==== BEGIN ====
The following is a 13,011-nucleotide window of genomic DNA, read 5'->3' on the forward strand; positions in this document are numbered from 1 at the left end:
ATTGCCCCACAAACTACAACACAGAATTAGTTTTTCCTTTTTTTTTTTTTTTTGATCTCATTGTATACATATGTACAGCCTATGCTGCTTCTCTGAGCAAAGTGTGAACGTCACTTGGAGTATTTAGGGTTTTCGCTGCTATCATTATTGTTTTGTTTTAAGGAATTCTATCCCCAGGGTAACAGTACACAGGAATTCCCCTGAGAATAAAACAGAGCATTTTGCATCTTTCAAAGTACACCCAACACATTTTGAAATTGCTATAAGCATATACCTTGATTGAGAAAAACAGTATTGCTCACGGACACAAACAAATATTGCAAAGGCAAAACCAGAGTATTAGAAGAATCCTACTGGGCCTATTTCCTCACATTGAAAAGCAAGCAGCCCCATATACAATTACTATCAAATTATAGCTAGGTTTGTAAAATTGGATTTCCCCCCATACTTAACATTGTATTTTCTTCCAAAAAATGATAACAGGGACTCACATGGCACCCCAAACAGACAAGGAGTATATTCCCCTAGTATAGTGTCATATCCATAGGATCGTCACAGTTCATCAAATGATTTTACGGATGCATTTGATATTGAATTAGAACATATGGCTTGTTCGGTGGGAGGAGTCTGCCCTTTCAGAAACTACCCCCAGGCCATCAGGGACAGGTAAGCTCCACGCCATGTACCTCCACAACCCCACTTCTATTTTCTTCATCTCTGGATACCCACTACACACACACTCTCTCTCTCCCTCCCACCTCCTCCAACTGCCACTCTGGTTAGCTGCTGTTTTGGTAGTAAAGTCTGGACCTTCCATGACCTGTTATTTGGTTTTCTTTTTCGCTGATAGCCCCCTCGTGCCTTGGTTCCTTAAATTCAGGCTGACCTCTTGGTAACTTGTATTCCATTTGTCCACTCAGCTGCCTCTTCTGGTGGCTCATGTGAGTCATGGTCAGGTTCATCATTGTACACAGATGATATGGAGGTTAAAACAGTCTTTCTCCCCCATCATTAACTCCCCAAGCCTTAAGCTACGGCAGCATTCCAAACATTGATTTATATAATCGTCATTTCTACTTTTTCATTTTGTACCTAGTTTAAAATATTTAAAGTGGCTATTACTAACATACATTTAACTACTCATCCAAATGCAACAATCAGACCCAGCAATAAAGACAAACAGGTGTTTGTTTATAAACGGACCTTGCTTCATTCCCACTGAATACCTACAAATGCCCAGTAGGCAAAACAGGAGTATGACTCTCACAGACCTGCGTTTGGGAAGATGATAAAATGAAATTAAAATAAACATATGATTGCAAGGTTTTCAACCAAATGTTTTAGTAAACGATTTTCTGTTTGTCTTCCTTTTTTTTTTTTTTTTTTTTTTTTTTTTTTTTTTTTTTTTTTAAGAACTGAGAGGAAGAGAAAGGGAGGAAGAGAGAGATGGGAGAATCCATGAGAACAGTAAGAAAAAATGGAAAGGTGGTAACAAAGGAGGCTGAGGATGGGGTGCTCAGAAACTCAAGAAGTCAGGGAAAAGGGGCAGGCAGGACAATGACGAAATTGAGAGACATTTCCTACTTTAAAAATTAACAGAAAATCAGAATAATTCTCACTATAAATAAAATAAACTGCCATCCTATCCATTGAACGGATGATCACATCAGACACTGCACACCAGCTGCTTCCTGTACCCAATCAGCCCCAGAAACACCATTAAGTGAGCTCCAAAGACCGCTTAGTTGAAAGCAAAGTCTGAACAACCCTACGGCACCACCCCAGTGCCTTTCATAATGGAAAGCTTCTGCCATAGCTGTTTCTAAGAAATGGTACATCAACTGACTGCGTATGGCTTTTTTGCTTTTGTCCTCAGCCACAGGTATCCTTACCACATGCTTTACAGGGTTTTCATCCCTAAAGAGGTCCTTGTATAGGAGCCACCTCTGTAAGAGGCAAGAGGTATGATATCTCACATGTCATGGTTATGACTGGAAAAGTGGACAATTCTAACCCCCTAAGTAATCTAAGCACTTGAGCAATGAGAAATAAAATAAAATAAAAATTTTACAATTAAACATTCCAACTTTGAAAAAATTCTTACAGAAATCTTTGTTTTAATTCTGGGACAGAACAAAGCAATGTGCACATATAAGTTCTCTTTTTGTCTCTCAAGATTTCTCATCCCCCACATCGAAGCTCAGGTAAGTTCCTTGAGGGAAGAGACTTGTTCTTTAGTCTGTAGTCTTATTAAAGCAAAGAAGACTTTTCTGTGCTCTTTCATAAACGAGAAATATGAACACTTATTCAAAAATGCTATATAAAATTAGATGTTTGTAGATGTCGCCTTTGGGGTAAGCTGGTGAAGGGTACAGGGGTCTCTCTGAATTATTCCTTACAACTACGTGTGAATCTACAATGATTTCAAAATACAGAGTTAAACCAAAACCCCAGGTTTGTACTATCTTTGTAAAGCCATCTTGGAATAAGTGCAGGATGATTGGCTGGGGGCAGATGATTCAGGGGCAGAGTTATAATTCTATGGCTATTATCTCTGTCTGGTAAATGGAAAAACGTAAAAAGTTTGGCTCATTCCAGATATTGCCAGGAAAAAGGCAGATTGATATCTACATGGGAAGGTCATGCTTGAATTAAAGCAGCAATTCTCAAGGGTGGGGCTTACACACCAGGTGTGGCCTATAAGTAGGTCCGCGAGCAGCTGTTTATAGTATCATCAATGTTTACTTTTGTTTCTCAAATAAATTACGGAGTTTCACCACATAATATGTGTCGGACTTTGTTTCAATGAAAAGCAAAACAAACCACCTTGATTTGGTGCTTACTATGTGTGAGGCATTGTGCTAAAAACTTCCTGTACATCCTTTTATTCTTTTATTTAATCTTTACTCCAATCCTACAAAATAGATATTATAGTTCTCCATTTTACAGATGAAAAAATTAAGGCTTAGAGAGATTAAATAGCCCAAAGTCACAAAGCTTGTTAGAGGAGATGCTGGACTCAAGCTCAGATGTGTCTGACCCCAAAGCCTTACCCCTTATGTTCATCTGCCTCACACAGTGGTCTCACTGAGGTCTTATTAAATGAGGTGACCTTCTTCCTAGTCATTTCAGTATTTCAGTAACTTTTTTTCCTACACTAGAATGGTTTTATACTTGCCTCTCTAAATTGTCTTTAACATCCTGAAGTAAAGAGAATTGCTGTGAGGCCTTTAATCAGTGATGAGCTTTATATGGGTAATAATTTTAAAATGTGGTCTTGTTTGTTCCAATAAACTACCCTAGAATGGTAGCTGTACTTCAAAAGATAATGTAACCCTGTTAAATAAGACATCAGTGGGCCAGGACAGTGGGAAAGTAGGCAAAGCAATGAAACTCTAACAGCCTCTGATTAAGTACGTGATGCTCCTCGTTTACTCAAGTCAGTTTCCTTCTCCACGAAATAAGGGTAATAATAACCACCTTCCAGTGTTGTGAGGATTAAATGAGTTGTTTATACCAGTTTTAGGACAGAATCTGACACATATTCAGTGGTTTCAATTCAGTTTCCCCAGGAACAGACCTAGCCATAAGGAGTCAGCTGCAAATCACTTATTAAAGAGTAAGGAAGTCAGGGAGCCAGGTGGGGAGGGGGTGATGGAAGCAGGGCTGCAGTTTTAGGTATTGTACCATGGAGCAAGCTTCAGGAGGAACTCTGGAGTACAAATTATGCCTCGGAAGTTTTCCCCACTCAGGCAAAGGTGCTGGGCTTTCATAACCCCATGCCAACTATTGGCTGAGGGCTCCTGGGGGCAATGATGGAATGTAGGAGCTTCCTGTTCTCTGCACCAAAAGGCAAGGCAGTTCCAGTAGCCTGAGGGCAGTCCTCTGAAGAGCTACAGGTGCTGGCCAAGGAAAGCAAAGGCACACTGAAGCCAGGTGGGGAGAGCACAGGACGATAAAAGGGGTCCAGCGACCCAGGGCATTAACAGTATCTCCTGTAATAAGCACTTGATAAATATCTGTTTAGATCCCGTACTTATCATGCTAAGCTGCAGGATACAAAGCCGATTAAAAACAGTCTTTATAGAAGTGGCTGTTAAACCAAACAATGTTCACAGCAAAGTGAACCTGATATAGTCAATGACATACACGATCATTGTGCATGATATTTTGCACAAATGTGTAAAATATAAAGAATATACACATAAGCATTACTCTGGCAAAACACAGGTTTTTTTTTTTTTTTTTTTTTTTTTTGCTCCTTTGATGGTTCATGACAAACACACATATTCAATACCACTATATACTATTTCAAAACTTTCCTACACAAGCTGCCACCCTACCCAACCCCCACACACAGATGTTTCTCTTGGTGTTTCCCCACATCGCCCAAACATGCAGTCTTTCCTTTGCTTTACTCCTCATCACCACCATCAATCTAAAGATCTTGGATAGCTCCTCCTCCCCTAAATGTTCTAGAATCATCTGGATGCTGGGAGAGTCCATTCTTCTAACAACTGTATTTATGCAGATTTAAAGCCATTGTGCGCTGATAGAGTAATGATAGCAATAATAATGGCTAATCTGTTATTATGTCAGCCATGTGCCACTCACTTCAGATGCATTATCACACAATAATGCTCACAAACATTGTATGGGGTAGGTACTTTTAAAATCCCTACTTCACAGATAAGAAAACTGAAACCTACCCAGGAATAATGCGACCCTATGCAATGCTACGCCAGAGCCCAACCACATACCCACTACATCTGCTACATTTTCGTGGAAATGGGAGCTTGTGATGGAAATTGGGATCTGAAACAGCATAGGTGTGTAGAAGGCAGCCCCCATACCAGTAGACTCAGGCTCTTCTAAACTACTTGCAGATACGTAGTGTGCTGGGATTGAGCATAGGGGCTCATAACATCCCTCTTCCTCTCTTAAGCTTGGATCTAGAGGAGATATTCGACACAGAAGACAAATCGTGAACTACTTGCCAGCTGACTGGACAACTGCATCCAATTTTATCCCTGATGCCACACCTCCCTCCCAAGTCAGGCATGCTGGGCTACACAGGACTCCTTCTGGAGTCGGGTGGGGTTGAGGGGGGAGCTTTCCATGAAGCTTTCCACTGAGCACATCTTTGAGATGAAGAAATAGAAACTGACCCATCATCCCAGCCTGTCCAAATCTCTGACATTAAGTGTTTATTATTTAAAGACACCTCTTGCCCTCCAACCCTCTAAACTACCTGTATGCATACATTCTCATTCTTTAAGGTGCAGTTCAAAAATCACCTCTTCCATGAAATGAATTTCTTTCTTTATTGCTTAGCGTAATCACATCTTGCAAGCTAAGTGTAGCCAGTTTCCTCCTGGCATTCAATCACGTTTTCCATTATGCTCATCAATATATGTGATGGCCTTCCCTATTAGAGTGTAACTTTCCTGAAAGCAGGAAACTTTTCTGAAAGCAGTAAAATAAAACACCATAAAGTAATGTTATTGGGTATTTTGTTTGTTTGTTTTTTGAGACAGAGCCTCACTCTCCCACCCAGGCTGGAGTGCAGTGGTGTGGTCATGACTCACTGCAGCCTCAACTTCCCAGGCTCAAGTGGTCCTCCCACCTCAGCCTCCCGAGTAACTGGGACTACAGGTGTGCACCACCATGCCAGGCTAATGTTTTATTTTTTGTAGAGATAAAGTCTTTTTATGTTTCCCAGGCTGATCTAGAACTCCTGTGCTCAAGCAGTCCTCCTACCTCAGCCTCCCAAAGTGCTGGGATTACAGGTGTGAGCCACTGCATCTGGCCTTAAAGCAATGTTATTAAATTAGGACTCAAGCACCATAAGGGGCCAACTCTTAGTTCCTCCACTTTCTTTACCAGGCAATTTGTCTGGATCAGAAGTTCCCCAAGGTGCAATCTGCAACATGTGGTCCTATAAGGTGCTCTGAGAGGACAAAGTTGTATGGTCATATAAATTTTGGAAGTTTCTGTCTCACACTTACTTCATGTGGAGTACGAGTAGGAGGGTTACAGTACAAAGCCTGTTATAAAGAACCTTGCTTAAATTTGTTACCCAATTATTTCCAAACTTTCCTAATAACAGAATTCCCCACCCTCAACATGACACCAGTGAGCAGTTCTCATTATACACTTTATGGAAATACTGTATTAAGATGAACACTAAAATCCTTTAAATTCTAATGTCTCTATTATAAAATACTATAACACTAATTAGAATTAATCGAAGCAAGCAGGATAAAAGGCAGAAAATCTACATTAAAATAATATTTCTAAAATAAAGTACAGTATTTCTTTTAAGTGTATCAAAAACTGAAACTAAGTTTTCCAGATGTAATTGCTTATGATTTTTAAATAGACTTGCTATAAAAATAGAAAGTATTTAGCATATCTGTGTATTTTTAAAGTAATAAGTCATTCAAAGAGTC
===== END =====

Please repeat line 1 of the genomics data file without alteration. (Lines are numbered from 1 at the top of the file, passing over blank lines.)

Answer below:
The following is a 13,011-nucleotide window of genomic DNA, read 5'->3' on the forward strand; positions in this document are numbered from 1 at the left end: